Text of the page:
By Hank Stuever
Washington Post Staff Writer
Saturday, February 12, 2011; C08
Verbose, two-character stage plays should hardly ever be brought before the camera, page-for-page, as originally written. It can be stultifying to watch a movie that looks and sounds too much like there should be a rolled-up Playbill in your fist.
But HBO's "The Sunset Limited" - faithfully adapted from Cormac McCarthy's 2006 play and directed by its co-star, Tommy Lee Jones - more than overcomes the challenge of getting a satisfying piece of theater to work on a TV screen.
Still, be warned: What you have here is two men (Jones and Samuel L. Jackson) in a small apartment arguing for 90 minutes about the existence of God, a subject and a discussion many of us (believers and non) do what we can to avoid.
Yet, on the simple strength of McCarthy's talent for dialogue (a hallmark of his highly regarded novels), "The Sunset Limited" moves along at a beautiful and surprisingly thought-provoking clip.
Jackson and Jones portray characters that the script refers to as "Black" and "White." As Black, working-class Jackson has apparently just prevented ivory-tower academic White from jumping in front of an oncoming train (hence, the Sunset Limited). Black brings White back to his tenement apartment above the tracks, makes coffee and gently interrogates White about his well-being. Which leads to the question of why White had decided to kill himself. Which leads to a very long and very deep theological discussion that eddies out in luxuriously written tangents.
Black, an ex-con, launches into his personal salvation story and no small amount of Bible thumping, which White views as a lot of grandstanding, blind faith. For most of "The Sunset Limited," Jackson leans heavily on the "Pulp Fiction"-style of righteously streetwise delivery that has defined his acting career. Black tries to poke holes in White's steadfast atheism, and it's not long before Jackson is overdoing it. He's pulled back in by McCarthy, who also wrote this version's screenplay. It makes it all deliciously, dialectically melodious.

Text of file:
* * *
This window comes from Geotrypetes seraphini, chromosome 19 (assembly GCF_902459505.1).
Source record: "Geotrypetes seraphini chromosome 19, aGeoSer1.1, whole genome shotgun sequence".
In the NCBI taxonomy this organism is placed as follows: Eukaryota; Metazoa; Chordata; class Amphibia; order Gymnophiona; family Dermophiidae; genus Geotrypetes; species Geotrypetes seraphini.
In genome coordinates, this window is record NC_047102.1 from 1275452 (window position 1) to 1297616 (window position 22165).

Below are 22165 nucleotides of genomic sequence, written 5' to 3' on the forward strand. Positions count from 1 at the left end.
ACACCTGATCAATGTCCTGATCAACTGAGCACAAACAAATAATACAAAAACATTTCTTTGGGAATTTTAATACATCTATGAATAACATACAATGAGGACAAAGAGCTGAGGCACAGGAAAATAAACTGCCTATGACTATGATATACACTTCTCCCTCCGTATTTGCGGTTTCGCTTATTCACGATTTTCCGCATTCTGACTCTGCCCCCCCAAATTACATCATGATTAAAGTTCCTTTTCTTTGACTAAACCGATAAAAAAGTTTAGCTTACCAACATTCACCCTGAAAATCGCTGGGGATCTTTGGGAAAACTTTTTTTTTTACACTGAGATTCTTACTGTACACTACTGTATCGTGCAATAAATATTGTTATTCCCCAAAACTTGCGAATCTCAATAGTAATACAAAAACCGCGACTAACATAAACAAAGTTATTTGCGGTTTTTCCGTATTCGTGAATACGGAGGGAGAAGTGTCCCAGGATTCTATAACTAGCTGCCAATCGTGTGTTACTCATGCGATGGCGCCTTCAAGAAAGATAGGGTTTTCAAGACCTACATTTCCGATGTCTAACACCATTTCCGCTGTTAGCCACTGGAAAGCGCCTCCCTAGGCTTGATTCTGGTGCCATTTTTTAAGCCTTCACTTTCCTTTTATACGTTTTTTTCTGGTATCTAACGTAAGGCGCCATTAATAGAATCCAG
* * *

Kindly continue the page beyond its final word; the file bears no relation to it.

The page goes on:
The bigger revelation here is Jones, in total sync with McCarthy's words, bringing an understated, heavy-sigh sadness to the role of White. His burden of disbelief feels more real than Black's insistence on a higher power. Early on, "The Sunset Limited" faintly suggests that Black is some sort of celestial presence, as if sent by God to investigate White's worthiness for the afterlife. White keeps asking to leave Black's apartment, but Black won't let him go, on the pretense that White might head back to the station to leap in front of another train.
This lends the movie a feeling of purgatorial entrapment. The apartment is perhaps some sort of waiting room for wayward souls, in which White must pass a theological test. Maybe White is already dead. Maybe Black is Saint Peter at the gate.
McCarthy is not so obvious as to write "The Sunset Limited" this way, which means that even after 90 minutes the unfinished argument between White and Black feels inconclusive and unsatisfying. Like many of McCarthy's novels, it ends in a poetic, speculative, existential truce.
"The Sunset Limited" embarks on a conversation that our noisy, contentious, fast-wired world seems reluctant to have, lest anyone get too offended: Is there a God? And if so, does he give a fig about you and me? And if there isn't a God, can we live with that?
The Sunset Limited (92 minutes) airs Saturday at 9 p.m. on HBO